For purchasing, exhibition, or general inquiries, please contact inquiries@norihall.com.

Nori Hall (1950-2017)

Nori Hall died in January, 2017. Her photography continues to live on, and is now in the care of her family. All her work is available for exhibition.

Personal History, A Note from the Artist

I graduated from Smith College in 1972 with a degree in fine arts and economics, and I went on to obtain graduate degrees in architecture at Rice University and business at Stanford University. I found work as an architect and, later, in real estate. After marrying and having children, I discovered photography. From the first, I felt that something auspicious was happening in the darkroom. The wonder of seeing a picture emerge on a piece of paper sloshing about in an open tray of liquid chemicals in a darkened room was thrilling to me. In addition, the quiet order of development and printing processes was somehow both exciting and meditative.

My first major project consisted of a theatrical visualization of the Cinderella story illustrated with photographs. My children, husband, and neighbors acted as models, and fragments of garden photographs provided a background for the story pictures. I translated Charles Perrault’s 16th century tale from French to English, made costumes from old clothes and trim, and used my living room as a stage set. I placed the text and hand-colored images over photographs made with infrared film of a friend’s garden in Half Moon Bay, California. I subsequently transformed the background garden photographs into large format images in their own right.

I have been interested in creating photographs that have a dreamy, sometimes dark, and always mysterious mood. My images do not portray what I see through the lens of my camera. I achieve a personal kind of impression, rather than an explicit depiction, typically first by the compositions I choose, and ultimately by suppressing detail and using blended, subtle, and somewhat unrealistic color. I print on heavily textured watercolor paper which softens edges and lends a certain aura to the prints.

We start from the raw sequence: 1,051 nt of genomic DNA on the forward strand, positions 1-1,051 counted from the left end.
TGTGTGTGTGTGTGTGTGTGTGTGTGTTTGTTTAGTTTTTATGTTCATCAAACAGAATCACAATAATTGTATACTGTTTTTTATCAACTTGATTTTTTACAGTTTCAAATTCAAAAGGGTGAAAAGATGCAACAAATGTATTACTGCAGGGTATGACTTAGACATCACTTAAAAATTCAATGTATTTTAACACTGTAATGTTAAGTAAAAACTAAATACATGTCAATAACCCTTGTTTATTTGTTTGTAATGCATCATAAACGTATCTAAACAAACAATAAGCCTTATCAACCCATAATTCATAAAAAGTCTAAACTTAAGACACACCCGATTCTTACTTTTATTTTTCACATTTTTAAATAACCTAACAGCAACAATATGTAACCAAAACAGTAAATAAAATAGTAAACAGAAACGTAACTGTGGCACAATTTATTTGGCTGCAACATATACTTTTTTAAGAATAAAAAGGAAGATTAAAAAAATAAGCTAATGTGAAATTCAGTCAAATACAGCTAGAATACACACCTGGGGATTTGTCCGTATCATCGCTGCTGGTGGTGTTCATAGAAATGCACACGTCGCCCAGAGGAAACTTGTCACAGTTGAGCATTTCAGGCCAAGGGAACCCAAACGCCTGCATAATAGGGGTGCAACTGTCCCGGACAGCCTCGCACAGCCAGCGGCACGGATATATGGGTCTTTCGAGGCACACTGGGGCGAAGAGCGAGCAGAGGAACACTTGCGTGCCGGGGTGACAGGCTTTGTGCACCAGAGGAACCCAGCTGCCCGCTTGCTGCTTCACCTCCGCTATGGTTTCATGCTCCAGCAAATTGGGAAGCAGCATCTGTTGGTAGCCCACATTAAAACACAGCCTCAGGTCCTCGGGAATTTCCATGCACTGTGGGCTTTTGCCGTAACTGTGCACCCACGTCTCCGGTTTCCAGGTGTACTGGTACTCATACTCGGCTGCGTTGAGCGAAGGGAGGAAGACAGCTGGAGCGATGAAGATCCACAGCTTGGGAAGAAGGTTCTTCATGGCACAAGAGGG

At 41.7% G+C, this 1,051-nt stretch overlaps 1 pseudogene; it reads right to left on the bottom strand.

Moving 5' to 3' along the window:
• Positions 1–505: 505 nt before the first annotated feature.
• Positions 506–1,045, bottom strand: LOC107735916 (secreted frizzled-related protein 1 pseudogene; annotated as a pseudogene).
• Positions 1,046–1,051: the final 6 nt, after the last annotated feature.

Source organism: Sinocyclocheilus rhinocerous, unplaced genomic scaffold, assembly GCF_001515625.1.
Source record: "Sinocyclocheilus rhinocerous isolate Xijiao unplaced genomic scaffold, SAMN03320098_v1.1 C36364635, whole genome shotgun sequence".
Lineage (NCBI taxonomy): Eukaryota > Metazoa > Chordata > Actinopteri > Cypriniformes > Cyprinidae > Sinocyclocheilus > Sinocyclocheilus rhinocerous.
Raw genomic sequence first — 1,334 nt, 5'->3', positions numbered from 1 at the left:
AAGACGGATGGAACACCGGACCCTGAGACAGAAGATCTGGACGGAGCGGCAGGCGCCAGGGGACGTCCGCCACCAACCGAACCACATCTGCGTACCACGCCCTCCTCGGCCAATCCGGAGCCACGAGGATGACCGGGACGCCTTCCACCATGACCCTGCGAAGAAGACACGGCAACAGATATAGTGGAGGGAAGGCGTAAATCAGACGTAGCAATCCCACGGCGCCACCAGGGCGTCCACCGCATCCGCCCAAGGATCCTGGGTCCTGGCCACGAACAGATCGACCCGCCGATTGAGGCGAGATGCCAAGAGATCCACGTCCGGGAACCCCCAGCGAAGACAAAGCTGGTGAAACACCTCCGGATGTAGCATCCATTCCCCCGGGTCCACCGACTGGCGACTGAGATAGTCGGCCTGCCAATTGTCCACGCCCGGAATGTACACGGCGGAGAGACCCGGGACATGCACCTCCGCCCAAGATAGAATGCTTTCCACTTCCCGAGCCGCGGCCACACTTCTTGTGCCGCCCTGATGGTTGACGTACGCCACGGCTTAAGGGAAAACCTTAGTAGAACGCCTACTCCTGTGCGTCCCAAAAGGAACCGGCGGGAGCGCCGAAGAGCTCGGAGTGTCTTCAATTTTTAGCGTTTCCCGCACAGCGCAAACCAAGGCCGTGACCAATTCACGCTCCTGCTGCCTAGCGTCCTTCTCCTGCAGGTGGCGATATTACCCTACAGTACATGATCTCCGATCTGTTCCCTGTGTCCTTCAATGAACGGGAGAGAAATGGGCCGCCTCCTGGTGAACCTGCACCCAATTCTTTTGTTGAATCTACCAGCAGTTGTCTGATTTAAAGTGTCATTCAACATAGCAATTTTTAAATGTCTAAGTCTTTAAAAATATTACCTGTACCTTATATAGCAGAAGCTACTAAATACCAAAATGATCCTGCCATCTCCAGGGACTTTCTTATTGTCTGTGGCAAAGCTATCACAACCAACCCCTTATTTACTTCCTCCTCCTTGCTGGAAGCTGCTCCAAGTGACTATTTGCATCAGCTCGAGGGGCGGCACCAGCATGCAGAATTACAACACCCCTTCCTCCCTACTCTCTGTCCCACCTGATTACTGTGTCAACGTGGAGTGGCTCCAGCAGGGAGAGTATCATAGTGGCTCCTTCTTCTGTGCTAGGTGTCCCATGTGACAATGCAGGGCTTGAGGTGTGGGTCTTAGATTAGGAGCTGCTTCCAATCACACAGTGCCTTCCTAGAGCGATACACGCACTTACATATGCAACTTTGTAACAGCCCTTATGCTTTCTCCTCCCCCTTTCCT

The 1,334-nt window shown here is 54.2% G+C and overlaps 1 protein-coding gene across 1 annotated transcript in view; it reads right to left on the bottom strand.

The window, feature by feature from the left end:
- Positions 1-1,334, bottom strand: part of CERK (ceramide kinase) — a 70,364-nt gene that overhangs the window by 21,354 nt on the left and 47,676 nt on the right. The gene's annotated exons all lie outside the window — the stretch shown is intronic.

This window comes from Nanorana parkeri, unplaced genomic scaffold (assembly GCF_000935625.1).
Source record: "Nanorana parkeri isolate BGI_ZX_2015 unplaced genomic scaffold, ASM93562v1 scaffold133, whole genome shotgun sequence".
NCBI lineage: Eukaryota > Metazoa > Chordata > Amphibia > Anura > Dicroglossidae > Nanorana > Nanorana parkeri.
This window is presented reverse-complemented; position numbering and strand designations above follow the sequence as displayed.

I use both analog and digital techniques. I shoot film, and print digitally. My basic tools are a Hasselblad 501 C/M medium format camera, a wide format digital printer, and highly textured paper which I suspend in shadow box type, simple wood frames. My prints most often are 32” x 40” once framed.

For the past decade, I have been devoted to landscape photography. I have drifted from a diptych or triptych format to creating singular images. I have begun to open up my sepia-dominated palette to include full, though stylized color. I have worked in my backyard and those of my friends, formal English gardens, and the rural Kentucky landscape. The aesthetic possibilities of landscape work are infinite and have led me to explore a wide variety of compositions, subject matter, points of view, mood, and color.

While I have found in photography a great outlet, a refuge from the demands of daily life, and a mysterious, magical arena where I can play, the basic purpose of what I do as a photographer is to offer myself and viewers of my work pure aesthetic pleasure. By discovering and emphasizing order and solidity that I find in the landscape, I arrive at a kind of abstraction of color and shape. I am interested in creating sensitive arrangements of form, color, and texture that are beautiful. In that respect, my work is decidedly romantic and nostalgic, though not without contemporary relevance. My imagery rarely includes urban phenomena per se, but insofar as it challenges the viewer to find beauty in modern surroundings, it does, nonetheless, ultimately reflect and engage the modern context where we all live. While they may seem to be impossibly pristine in light of everyday places and concerns, my images are of beautiful settings which exist today both in our dreams and in reality. It is in their dark, mysterious mood that these photographs exhibit a kind of irony about the tension between ideal places and more typical environs.

Professional History, A Note from the Artist

Before delving into photography, I worked as an architect in New York City and, later, as a project manager for real estate development companies in the San Francisco Bay area. My education includes an MBA from Stanford University’s Graduate School of Business (1981), a Master of Architecture degree from Rice University (1976), a Graduate Diploma from The Architectural Association (1973), and a Bachelor of Arts degree from Smith College (1972) where I majored in economics and fine arts. Throughout all of my professional and domestic phases, as well as my student days, I have made art.